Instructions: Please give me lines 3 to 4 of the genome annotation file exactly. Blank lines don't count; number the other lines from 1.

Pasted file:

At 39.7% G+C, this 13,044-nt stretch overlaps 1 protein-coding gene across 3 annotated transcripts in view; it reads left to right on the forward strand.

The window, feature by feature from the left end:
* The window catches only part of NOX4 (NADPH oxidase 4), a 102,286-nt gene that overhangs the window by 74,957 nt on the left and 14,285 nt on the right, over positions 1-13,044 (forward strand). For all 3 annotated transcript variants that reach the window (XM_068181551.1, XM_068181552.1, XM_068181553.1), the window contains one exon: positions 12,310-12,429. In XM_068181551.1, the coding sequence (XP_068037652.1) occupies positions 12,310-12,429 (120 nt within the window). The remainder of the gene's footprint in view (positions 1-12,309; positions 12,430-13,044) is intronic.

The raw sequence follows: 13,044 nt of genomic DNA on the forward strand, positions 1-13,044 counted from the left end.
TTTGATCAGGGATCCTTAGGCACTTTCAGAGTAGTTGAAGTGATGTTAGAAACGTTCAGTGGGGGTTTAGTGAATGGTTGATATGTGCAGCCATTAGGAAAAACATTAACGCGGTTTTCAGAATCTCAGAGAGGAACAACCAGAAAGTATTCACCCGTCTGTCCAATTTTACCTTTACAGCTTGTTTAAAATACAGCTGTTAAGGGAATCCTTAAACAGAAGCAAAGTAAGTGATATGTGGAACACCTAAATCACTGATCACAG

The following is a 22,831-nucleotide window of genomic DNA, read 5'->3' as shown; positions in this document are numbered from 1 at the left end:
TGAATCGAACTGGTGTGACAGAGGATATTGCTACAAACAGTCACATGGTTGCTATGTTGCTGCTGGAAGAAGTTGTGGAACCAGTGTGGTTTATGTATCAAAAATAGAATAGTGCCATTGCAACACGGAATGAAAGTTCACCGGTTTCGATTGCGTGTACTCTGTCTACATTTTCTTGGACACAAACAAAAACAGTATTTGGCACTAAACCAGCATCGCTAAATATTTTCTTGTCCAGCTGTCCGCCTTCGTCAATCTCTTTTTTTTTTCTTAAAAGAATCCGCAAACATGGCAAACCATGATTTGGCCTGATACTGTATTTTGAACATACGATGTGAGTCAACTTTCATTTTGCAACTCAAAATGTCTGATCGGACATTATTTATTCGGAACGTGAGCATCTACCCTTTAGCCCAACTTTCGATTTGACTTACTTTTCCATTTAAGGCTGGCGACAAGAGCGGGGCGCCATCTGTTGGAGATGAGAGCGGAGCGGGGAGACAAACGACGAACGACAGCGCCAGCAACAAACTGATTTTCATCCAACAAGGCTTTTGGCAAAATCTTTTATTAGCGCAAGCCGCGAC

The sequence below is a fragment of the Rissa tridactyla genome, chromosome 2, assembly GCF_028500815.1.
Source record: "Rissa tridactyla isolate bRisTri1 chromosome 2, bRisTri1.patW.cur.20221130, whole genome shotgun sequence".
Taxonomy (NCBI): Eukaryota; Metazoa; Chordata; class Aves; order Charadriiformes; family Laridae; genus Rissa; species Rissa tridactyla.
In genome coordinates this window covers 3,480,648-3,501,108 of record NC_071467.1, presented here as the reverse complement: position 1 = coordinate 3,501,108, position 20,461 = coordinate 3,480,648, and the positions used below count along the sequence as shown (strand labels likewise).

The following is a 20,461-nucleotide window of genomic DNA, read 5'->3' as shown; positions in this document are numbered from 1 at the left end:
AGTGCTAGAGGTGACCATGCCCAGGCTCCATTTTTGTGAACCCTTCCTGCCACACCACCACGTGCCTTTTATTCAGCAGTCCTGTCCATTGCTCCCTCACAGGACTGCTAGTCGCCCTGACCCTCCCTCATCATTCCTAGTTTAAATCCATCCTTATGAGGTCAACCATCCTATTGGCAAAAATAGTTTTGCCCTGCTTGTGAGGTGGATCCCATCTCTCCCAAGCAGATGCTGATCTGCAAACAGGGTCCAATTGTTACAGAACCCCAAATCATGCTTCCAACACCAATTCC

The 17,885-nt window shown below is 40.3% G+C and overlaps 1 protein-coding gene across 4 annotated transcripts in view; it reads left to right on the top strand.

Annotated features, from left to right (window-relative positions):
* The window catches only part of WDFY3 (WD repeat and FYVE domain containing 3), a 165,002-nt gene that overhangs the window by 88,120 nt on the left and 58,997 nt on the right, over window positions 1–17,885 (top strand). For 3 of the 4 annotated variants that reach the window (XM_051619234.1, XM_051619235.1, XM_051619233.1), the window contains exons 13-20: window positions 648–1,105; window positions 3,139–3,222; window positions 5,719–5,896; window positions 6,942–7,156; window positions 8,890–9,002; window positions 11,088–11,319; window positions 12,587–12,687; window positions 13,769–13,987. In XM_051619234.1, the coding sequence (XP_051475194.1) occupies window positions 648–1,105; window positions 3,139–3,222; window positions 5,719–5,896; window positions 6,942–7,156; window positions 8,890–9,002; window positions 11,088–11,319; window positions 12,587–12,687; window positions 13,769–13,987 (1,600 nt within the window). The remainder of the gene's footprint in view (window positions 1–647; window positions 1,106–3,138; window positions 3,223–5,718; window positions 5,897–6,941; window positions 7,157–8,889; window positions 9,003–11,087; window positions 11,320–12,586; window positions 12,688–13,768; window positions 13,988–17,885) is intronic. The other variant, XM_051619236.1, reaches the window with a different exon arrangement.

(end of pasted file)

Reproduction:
* The window catches only part of NOX4 (NADPH oxidase 4), a 102,286-nt gene that overhangs the window by 74,957 nt on the left and 14,285 nt on the right, over positions 1-13,044 (forward strand). For all 3 annotated transcript variants that reach the window (XM_068181551.1, XM_068181552.1, XM_068181553.1), the window contains one exon: positions 12,310-12,429. In XM_068181551.1, the coding sequence (XP_068037652.1) occupies positions 12,310-12,429 (120 nt within the window). The remainder of the gene's footprint in view (positions 1-12,309; positions 12,430-13,044) is intronic.

The raw sequence follows: 13,044 nt of genomic DNA on the forward strand, positions 1-13,044 counted from the left end.